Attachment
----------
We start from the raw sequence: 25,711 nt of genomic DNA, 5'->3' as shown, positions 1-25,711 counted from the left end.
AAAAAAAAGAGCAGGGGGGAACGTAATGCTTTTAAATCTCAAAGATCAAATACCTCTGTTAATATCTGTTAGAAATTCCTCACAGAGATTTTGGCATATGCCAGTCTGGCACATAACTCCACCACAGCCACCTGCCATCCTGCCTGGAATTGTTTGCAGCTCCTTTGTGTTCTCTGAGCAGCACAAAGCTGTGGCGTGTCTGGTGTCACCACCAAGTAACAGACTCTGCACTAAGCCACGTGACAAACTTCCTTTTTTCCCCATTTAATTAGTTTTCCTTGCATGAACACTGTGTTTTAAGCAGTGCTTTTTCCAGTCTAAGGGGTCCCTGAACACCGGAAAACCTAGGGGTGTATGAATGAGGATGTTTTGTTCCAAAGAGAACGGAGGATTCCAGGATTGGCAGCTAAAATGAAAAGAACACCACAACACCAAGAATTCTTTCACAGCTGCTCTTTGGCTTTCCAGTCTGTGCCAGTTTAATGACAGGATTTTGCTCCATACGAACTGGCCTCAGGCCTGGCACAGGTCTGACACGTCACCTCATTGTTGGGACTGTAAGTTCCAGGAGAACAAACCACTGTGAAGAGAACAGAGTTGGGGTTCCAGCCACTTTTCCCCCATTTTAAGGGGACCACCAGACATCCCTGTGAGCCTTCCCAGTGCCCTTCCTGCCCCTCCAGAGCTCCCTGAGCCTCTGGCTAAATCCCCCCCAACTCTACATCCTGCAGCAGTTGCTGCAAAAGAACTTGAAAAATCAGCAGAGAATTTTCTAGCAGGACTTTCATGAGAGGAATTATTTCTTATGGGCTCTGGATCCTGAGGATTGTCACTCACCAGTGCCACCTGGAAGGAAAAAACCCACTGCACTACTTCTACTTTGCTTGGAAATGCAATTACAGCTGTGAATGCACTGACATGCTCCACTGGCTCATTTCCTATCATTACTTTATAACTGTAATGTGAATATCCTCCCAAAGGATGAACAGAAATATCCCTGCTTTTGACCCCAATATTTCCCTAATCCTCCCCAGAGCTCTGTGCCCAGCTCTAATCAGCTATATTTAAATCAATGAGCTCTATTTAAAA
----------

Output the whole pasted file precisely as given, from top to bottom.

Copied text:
We start from the raw sequence: 25,711 nt of genomic DNA, 5'->3' as shown, positions 1-25,711 counted from the left end.
AAAAAAAAGAGCAGGGGGGAACGTAATGCTTTTAAATCTCAAAGATCAAATACCTCTGTTAATATCTGTTAGAAATTCCTCACAGAGATTTTGGCATATGCCAGTCTGGCACATAACTCCACCACAGCCACCTGCCATCCTGCCTGGAATTGTTTGCAGCTCCTTTGTGTTCTCTGAGCAGCACAAAGCTGTGGCGTGTCTGGTGTCACCACCAAGTAACAGACTCTGCACTAAGCCACGTGACAAACTTCCTTTTTTCCCCATTTAATTAGTTTTCCTTGCATGAACACTGTGTTTTAAGCAGTGCTTTTTCCAGTCTAAGGGGTCCCTGAACACCGGAAAACCTAGGGGTGTATGAATGAGGATGTTTTGTTCCAAAGAGAACGGAGGATTCCAGGATTGGCAGCTAAAATGAAAAGAACACCACAACACCAAGAATTCTTTCACAGCTGCTCTTTGGCTTTCCAGTCTGTGCCAGTTTAATGACAGGATTTTGCTCCATACGAACTGGCCTCAGGCCTGGCACAGGTCTGACACGTCACCTCATTGTTGGGACTGTAAGTTCCAGGAGAACAAACCACTGTGAAGAGAACAGAGTTGGGGTTCCAGCCACTTTTCCCCCATTTTAAGGGGACCACCAGACATCCCTGTGAGCCTTCCCAGTGCCCTTCCTGCCCCTCCAGAGCTCCCTGAGCCTCTGGCTAAATCCCCCCCAACTCTACATCCTGCAGCAGTTGCTGCAAAAGAACTTGAAAAATCAGCAGAGAATTTTCTAGCAGGACTTTCATGAGAGGAATTATTTCTTATGGGCTCTGGATCCTGAGGATTGTCACTCACCAGTGCCACCTGGAAGGAAAAAACCCACTGCACTACTTCTACTTTGCTTGGAAATGCAATTACAGCTGTGAATGCACTGACATGCTCCACTGGCTCATTTCCTATCATTACTTTATAACTGTAATGTGAATATCCTCCCAAAGGATGAACAGAAATATCCCTGCTTTTGACCCCAATATTTCCCTAATCCTCCCCAGAGCTCTGTGCCCAGCTCTAATCAGCTATATTTAAATCAATGAGCTCTATTTAAAA